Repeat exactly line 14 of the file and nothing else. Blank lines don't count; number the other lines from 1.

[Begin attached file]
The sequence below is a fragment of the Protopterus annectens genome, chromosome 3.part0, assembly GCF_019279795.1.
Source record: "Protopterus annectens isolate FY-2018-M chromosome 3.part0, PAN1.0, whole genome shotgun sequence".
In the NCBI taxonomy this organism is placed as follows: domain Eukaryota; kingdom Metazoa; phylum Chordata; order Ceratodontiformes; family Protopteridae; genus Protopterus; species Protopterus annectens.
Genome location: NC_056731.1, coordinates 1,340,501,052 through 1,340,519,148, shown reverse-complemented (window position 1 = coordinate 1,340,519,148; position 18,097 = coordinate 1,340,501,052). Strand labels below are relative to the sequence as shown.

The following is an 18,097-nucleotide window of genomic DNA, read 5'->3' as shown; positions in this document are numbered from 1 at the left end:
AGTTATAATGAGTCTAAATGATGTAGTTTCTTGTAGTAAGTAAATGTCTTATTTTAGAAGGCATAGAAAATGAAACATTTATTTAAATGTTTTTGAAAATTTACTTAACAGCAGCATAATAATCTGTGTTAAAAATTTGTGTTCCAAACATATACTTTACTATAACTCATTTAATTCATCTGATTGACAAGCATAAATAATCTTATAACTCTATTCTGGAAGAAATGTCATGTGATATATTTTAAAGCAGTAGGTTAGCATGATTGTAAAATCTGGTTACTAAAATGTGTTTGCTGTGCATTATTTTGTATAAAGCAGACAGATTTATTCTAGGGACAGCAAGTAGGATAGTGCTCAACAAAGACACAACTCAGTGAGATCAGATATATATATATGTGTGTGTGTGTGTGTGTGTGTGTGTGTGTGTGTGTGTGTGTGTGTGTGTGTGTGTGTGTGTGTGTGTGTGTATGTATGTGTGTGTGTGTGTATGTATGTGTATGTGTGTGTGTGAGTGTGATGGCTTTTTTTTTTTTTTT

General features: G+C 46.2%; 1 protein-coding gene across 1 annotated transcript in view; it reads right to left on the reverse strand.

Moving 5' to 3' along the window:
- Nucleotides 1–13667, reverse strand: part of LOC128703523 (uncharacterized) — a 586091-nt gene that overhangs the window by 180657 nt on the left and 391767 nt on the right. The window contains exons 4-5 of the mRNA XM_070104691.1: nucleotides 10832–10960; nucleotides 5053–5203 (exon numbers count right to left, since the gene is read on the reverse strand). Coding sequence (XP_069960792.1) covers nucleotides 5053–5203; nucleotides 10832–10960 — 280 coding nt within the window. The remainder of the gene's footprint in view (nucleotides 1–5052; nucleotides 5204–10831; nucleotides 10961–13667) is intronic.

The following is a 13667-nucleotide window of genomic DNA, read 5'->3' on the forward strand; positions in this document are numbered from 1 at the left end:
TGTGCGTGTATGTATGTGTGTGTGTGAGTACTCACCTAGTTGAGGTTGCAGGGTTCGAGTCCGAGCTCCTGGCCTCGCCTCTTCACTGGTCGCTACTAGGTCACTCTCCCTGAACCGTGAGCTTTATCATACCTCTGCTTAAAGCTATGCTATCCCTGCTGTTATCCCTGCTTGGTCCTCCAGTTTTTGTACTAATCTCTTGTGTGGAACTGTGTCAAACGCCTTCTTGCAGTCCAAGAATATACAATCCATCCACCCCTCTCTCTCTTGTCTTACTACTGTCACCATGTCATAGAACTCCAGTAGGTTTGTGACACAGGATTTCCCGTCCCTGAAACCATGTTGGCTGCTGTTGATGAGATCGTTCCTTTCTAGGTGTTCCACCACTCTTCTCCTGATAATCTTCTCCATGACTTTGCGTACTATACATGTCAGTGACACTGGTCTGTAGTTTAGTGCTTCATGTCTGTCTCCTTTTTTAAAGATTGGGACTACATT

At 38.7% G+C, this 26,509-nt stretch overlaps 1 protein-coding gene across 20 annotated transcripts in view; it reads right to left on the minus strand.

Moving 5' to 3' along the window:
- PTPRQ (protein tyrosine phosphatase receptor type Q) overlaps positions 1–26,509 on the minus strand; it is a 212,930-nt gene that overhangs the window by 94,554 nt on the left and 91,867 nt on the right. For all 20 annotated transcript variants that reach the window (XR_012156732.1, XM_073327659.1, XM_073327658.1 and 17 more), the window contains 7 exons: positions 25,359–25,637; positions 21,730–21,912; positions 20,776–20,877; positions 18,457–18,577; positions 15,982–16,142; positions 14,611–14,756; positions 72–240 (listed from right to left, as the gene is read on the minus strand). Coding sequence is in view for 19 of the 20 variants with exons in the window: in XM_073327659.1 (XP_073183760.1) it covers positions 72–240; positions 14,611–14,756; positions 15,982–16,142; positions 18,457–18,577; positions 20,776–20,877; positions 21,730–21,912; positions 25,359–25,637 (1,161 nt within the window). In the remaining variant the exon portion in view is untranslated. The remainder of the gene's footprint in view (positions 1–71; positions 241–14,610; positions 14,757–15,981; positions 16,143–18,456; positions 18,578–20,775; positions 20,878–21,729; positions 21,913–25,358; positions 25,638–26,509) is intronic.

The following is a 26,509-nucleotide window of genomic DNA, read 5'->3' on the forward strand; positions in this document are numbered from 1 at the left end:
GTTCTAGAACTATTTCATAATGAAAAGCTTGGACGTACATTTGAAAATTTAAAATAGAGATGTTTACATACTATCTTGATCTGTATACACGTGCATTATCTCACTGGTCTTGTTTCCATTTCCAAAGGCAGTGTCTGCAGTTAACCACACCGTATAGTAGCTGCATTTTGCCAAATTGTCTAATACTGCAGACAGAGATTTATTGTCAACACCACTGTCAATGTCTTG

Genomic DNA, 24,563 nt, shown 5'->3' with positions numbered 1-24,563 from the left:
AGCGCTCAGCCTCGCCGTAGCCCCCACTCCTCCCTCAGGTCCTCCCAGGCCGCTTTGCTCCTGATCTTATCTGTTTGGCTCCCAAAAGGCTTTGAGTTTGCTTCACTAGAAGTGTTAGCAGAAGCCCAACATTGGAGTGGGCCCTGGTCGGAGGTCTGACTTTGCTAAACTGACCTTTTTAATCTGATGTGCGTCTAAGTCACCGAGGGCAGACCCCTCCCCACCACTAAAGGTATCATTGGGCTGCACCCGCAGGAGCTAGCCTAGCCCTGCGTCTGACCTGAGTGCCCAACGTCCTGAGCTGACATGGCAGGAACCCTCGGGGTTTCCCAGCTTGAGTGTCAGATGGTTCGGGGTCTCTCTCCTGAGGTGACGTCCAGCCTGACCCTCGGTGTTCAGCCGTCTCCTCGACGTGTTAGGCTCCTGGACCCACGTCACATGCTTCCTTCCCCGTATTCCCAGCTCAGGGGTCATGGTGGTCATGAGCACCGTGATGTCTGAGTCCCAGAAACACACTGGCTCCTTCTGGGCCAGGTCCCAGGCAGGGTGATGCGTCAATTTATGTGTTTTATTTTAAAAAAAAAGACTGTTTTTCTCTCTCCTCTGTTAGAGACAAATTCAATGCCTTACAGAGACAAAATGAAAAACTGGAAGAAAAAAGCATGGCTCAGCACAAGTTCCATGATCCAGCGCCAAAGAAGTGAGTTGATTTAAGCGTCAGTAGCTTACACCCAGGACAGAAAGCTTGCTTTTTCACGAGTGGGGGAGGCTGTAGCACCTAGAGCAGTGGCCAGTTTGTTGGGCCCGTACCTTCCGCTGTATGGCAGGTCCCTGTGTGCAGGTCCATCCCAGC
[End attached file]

- PTPRQ (protein tyrosine phosphatase receptor type Q) overlaps positions 1–26,509 on the minus strand; it is a 212,930-nt gene that overhangs the window by 94,554 nt on the left and 91,867 nt on the right. For all 20 annotated transcript variants that reach the window (XR_012156732.1, XM_073327659.1, XM_073327658.1 and 17 more), the window contains 7 exons: positions 25,359–25,637; positions 21,730–21,912; positions 20,776–20,877; positions 18,457–18,577; positions 15,982–16,142; positions 14,611–14,756; positions 72–240 (listed from right to left, as the gene is read on the minus strand). Coding sequence is in view for 19 of the 20 variants with exons in the window: in XM_073327659.1 (XP_073183760.1) it covers positions 72–240; positions 14,611–14,756; positions 15,982–16,142; positions 18,457–18,577; positions 20,776–20,877; positions 21,730–21,912; positions 25,359–25,637 (1,161 nt within the window). In the remaining variant the exon portion in view is untranslated. The remainder of the gene's footprint in view (positions 1–71; positions 241–14,610; positions 14,757–15,981; positions 16,143–18,456; positions 18,578–20,775; positions 20,878–21,729; positions 21,913–25,358; positions 25,638–26,509) is intronic.